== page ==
Satellites Sweeping Over Earth are Turned Into Sound at NASA Pavilion (Source: Washington Post)
You may not give them any thought, but NASA satellites are constantly sweeping overhead, their equipment trained on the planet below. As they move, they observe Earth’s weather, oceans, atmosphere and more. The data they beam back to Earth is used to predict weather, understand climate change and track environmental changes.

Inside a giant aluminum shell on the grounds of the library near Pasadena, Calif., the movements of the spacecraft create an otherworldly soundscape. NASA’s Orbit Pavilion, open through September 2019, turns research activities into sound. Go inside the nautilus-shaped sculpture and you’ll hear sounds assigned to different Earth science satellites and the International Space Station as each of them crosses over.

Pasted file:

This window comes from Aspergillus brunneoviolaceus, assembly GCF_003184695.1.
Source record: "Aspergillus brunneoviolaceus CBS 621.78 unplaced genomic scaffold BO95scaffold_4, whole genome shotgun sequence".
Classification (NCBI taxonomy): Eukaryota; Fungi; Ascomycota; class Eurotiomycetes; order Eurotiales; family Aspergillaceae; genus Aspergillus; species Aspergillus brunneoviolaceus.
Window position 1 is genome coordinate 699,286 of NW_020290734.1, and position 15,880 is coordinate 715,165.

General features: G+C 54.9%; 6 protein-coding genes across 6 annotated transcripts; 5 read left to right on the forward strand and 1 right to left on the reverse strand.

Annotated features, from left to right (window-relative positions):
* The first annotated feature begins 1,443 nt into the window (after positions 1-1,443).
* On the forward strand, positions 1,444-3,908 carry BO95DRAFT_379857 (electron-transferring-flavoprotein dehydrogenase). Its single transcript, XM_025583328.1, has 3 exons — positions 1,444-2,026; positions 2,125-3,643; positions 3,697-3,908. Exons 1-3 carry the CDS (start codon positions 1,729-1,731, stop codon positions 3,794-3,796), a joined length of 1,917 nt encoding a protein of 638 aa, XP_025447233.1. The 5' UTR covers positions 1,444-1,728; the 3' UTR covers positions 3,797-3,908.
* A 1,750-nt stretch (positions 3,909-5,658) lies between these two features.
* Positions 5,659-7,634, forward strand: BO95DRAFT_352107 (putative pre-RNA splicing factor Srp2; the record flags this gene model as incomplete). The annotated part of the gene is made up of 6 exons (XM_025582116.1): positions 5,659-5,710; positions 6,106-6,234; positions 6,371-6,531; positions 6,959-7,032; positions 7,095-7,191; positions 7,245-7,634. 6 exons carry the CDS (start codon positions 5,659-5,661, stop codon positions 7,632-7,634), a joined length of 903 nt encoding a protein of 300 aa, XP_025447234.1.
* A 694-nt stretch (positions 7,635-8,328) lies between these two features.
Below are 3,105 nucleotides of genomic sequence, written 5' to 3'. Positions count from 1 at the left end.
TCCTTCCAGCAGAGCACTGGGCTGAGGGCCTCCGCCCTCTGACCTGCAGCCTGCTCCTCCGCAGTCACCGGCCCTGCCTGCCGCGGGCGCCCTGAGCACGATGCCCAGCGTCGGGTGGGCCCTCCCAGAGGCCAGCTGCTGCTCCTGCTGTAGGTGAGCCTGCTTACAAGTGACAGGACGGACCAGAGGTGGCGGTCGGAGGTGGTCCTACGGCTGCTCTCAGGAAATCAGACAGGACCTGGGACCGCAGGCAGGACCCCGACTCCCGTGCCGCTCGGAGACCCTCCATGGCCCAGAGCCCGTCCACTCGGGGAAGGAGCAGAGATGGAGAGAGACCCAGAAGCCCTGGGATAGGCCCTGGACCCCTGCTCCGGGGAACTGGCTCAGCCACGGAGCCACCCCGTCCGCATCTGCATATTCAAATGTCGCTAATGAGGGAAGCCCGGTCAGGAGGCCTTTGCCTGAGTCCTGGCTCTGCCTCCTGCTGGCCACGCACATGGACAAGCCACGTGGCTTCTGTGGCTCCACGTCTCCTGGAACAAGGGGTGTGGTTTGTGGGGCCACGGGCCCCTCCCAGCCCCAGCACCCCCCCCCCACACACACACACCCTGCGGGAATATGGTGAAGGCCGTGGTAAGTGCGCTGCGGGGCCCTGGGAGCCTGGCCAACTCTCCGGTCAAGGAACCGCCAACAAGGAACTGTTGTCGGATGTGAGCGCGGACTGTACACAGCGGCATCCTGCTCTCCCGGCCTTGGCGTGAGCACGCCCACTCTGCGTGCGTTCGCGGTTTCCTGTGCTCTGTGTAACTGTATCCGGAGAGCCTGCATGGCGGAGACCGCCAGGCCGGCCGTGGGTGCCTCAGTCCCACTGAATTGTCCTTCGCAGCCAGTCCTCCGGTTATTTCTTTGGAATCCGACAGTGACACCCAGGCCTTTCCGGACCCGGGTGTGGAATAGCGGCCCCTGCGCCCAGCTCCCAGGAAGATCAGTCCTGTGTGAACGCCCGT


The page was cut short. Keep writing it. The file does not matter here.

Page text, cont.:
Each NASA instrument has been given a sound that represents its mission, such as crashing waves and desert winds. As the satellite moves overhead, its trajectory is reflected through 28 surround-sound speakers. The experience recruits listeners’ ears and minds, reminding them spacecraft are always tracking Earth. Nineteen satellites and the ISS — which makes 16 rotations around Earth each day — are part of the mix. (6/2)


Orbital ATK Looks Ahead to Commercial Market for Antares (Source: NasaSpaceFlight.com)
While Antares has thus far only exclusively launched Cygnus crafts to the International Space Station, Orbital ATK will offer the vehicle on the commercial market and notes that Antares has been on-ramp is part of NASA’s Launch Services II contract. “We’re on-ramped to the NASA Launch Services II contract, and that basically puts us on an approved bidders list and enables us to bid on launches that NASA has in the future.  And so we are planning to look at opportunities that may come along and bid on them,” noted Mr. Eberly.